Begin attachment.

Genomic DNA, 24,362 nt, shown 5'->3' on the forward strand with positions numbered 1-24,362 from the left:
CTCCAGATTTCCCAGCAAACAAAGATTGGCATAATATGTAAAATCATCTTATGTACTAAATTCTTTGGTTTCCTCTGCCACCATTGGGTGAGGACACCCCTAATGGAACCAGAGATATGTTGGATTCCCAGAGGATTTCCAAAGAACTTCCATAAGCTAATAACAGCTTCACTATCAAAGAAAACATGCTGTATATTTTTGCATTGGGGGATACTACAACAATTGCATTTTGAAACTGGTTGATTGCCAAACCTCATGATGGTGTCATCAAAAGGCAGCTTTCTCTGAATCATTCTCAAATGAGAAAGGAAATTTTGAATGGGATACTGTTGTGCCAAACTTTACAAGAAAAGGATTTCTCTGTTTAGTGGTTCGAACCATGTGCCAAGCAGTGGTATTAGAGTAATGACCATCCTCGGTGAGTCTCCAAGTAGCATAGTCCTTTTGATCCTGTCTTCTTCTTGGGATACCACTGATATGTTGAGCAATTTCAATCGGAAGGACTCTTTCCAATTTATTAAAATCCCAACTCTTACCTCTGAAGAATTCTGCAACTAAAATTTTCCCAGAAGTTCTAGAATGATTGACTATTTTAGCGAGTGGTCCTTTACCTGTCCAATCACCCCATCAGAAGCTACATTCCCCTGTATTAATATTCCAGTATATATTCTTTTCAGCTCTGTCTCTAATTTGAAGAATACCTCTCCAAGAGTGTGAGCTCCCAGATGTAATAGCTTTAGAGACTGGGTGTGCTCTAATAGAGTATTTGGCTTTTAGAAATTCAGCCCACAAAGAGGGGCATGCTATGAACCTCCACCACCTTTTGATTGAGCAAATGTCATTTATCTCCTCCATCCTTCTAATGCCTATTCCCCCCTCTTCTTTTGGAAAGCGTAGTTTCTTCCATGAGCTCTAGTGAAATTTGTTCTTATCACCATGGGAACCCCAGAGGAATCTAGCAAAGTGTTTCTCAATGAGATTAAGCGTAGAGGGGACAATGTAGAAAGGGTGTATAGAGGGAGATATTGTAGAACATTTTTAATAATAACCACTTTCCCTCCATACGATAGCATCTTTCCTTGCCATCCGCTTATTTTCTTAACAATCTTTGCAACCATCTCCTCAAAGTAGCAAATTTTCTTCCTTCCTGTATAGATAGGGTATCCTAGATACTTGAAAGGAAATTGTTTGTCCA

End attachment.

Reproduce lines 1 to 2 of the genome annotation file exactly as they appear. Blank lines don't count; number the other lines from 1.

Genomic DNA, 24,362 nt, shown 5'->3' on the forward strand with positions numbered 1-24,362 from the left:
CTCCAGATTTCCCAGCAAACAAAGATTGGCATAATATGTAAAATCATCTTATGTACTAAATTCTTTGGTTTCCTCTGCCACCATTGGGTGAGGACACCCCTAATGGAACCAGAGATATGTTGGATTCCCAGAGGATTTCCAAAGAACTTCCATAAGCTAATAACAGCTTCACTATCAAAGAAAACATGCTGTATATTTTTGCATTGGGGGATACTACAACAATTGCATTTTGAAACTGGTTGATTGCCAAACCTCATGATGGTGTCATCAAAAGGCAGCTTTCTCTGAATCATTCTCAAATGAGAAAGGAAATTTTGAATGGGATACTGTTGTGCCAAACTTTACAAGAAAAGGATTTCTCTGTTTAGTGGTTCGAACCATGTGCCAAGCAGTGGTATTAGAGTAATGACCATCCTCGGTGAGTCTCCAAGTAGCATAGTCCTTTTGATCCTGTCTTCTTCTTGGGATACCACTGATATGTTGAGCAATTTCAATCGGAAGGACTCTTTCCAATTTATTAAAATCCCAACTCTTACCTCTGAAGAATTCTGCAACTAAAATTTTCCCAGAAGTTCTAGAATGATTGACTATTTTAGCGAGTGGTCCTTTACCTGTCCAATCACCCCATCAGAAGCTACATTCCCCTGTATTAATATTCCAGTATATATTCTTTTCAGCTCTGTCTCTAATTTGAAGAATACCTCTCCAAGAGTGTGAGCTCCCAGATGTAATAGCTTTAGAGACTGGGTGTGCTCTAATAGAGTATTTGGCTTTTAGAAATTCAGCCCACAAAGAGGGGCATGCTATGAACCTCCACCACCTTTTGATTGAGCAAATGTCATTTATCTCCTCCATCCTTCTAATGCCTATTCCCCCCTCTTCTTTTGGAAAGCGTAGTTTCTTCCATGAGCTCTAGTGAAATTTGTTCTTATCACCATGGGAACCCCAGAGGAATCTAGCAAAGTGTTTCTCAATGAGATTAAGCGTAGAGGGGACAATGTAGAAAGGGTGTATAGAGGGAGATATTGTAGAACATTTTTAATAATAACCACTTTCCCTCCATACGATAGCATCTTTCCTTGCCATCCGCTTATTTTCTTAACAATCTTTGCAACCATCTCCTCAAAGTAGCAAATTTTCTTCCTTCCTGTATAGATAGGGTATCCTAGATACTTGAAAGGAAATTGTTTGTCCA